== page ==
And in its most recent incarnation. Still more work to be done but looking a lot better:
I've managed to put the emphasis on the abdominals, as it should be. Those core muscles are what is creating that powerful gesture after all, and the center of a fighter's power-base. I used lighting and color saturation to draw attention to the torso, which is a trick I learned first from copying Tiepolo paintings, and then I also noticed Frazetta uses it. Which makes sense - if you're doing heroic paintings you want the emphasis to be on power rather than personality, so you direct attention to the torso, not the face.
I carefully modulated color saturation across the image rather than doing a global adjustment. It has a sort of spotlight effect centered on the torso/abs area, the same focal area indicated by the strongest lighting.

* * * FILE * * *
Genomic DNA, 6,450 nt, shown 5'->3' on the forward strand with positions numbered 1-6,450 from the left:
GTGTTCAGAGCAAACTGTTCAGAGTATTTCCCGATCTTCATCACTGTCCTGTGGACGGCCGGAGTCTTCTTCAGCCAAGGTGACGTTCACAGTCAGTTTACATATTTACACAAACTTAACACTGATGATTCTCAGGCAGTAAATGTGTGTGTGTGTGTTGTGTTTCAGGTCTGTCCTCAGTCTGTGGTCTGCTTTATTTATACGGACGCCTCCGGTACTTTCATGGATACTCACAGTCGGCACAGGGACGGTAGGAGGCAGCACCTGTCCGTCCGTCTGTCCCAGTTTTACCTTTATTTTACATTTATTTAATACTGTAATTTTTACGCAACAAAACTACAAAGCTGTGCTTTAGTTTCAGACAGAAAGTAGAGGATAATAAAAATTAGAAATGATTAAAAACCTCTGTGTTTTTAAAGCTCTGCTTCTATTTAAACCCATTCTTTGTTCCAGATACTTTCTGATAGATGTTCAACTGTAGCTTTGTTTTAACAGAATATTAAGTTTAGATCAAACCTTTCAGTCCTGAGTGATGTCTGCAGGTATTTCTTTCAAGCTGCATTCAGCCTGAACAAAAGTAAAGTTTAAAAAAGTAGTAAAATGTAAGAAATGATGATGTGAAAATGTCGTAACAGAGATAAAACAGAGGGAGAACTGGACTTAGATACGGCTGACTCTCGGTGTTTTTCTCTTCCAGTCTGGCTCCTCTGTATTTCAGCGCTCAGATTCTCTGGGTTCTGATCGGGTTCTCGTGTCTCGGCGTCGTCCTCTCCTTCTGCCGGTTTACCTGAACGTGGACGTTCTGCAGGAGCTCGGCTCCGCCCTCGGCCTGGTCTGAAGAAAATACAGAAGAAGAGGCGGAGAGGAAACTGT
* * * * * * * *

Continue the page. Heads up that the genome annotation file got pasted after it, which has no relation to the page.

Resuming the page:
Added outlines almost all the way around, which I then carefully worked - making them thicker or thinner in each area as needed. This is a Frazetta thing, and I believe he did it very naturally, coming off 20 years as a comic book inker - he had amazing control over his brushes. I notice using outlines really tightens up the image everywhere - it does away with any sense of the figure disappearing into the background in places. It also gives great control over the silhouette - the curves.
Using black really increases the dynamic range and lets you get some serious punch in, in terms of contrast. So does using some powerfully saturated colors, but controlling where you put them (and using those "colorful grays" elsewhere, as Jeff Jones recommends. I think I need more of them though).
It really came to life when I added the green wrist bands - made me realize how color-starved the image was for anything cool. So I made the bikini blue, which was one of the best moves of all.